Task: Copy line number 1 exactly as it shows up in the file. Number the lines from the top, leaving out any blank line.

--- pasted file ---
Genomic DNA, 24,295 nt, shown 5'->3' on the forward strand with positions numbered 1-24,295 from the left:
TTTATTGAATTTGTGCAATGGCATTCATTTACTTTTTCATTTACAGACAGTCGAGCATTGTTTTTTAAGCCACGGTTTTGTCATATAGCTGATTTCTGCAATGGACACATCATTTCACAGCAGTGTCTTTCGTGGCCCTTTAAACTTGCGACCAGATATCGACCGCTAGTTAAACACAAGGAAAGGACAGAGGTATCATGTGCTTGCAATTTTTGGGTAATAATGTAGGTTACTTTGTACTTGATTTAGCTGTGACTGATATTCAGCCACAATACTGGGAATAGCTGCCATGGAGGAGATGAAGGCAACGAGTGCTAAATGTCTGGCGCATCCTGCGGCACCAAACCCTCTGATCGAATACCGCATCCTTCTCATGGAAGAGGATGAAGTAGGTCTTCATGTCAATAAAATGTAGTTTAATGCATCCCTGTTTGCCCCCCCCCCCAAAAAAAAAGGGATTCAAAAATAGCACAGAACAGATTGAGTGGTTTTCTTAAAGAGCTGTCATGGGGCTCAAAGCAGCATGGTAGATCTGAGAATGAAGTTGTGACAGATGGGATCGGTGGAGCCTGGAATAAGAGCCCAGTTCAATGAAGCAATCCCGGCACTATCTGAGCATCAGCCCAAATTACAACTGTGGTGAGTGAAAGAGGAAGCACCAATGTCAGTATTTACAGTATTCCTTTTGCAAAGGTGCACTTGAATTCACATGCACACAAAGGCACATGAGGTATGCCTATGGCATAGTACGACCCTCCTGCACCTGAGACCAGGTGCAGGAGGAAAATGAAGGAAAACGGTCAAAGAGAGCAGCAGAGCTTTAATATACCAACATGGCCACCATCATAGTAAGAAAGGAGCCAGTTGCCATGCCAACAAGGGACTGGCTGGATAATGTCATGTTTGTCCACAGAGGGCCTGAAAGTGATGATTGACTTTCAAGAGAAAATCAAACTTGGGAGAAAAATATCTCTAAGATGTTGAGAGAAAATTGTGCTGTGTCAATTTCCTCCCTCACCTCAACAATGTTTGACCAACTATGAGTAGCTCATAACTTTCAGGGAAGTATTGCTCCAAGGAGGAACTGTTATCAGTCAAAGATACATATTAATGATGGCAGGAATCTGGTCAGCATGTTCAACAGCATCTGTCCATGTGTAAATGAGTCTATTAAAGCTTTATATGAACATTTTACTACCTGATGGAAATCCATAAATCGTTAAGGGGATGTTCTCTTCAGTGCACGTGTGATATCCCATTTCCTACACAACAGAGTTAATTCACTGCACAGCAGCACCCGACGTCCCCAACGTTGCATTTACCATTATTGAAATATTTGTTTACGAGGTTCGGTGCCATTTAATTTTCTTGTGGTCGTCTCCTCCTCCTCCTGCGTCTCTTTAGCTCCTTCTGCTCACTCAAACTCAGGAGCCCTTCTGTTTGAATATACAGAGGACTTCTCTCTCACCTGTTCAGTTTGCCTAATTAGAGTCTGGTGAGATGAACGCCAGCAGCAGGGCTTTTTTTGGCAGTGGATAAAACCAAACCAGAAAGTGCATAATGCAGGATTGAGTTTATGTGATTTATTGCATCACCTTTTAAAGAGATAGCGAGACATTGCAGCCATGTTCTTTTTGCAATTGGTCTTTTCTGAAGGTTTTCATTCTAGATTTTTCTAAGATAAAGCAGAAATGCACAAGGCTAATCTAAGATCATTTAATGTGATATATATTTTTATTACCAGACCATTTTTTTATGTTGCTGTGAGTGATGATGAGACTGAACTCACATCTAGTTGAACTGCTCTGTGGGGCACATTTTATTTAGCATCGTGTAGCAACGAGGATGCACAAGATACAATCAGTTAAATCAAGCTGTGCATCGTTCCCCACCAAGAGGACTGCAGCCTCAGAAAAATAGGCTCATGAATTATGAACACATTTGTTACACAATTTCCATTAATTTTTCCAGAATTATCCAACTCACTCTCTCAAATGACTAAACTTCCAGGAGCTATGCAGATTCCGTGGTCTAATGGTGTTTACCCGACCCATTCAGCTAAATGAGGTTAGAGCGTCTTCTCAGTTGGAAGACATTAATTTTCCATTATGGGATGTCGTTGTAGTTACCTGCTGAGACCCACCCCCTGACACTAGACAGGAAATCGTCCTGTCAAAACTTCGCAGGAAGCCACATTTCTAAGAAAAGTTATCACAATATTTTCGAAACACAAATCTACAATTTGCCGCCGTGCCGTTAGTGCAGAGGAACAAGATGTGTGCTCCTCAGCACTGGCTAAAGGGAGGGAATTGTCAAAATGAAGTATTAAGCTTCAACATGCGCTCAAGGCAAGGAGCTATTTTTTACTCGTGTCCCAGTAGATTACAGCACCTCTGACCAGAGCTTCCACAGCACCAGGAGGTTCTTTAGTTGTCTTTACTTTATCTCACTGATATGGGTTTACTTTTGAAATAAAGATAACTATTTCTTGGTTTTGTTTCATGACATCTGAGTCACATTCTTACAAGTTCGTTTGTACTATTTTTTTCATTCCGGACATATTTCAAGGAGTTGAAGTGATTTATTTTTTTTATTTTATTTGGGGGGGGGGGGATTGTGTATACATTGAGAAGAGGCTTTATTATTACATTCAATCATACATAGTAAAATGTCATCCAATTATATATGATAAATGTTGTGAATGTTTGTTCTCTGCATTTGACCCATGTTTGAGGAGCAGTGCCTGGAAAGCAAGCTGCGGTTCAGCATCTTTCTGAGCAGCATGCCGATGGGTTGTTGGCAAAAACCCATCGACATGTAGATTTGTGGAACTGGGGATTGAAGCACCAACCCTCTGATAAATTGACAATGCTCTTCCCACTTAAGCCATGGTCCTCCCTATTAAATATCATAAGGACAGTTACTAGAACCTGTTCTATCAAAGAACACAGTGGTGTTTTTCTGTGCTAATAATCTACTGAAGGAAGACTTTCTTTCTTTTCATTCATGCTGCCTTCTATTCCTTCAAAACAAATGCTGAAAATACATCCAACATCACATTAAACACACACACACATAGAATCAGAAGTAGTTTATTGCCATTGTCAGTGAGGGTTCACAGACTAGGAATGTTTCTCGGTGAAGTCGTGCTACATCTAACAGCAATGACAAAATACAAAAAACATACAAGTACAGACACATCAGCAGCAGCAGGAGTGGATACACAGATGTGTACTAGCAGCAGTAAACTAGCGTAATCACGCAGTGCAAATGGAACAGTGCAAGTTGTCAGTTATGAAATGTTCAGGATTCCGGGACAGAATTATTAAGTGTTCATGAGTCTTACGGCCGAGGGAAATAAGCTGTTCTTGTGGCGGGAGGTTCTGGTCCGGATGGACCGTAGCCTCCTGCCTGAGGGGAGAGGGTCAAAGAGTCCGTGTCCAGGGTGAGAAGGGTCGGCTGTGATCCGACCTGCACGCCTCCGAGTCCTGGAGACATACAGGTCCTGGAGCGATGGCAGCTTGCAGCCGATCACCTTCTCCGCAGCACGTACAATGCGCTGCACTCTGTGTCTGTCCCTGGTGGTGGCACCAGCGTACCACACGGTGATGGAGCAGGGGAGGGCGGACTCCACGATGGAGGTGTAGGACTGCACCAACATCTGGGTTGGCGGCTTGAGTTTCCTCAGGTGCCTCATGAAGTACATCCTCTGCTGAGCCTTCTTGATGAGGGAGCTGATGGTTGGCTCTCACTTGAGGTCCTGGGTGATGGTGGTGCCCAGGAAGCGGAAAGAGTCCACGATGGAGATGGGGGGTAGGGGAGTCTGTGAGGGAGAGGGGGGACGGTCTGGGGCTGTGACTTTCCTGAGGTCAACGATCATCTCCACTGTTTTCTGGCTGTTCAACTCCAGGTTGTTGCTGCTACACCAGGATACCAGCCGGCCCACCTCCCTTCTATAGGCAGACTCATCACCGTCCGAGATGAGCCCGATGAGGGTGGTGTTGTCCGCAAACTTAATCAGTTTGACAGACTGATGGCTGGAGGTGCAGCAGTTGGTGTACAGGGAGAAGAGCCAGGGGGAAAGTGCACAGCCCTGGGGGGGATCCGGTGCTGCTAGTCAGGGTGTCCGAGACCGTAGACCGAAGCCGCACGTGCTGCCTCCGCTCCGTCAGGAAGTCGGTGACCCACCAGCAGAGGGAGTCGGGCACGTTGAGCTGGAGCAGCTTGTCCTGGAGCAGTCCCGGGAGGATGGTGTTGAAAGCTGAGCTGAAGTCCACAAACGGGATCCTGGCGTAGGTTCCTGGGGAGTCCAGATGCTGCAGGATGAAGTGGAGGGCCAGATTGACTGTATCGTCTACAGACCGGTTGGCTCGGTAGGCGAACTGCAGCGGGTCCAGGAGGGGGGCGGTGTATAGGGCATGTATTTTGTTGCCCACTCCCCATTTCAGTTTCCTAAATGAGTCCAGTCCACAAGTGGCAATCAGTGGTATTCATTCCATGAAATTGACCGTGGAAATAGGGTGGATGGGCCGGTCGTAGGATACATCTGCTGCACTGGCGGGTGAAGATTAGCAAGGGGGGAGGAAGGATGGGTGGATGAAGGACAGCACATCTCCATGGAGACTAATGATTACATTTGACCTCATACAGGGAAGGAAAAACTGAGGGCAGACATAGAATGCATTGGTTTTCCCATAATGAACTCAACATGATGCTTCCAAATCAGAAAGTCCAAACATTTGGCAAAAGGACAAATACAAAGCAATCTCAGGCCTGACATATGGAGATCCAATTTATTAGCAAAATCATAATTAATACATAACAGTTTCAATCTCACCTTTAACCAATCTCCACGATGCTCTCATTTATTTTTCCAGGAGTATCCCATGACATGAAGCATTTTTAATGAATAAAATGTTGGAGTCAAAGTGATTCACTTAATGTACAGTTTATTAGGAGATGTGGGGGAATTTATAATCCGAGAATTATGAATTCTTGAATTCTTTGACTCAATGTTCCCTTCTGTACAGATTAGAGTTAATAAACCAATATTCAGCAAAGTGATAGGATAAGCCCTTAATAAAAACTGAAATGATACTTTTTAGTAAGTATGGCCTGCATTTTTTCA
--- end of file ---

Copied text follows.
Genomic DNA, 24,295 nt, shown 5'->3' on the forward strand with positions numbered 1-24,295 from the left: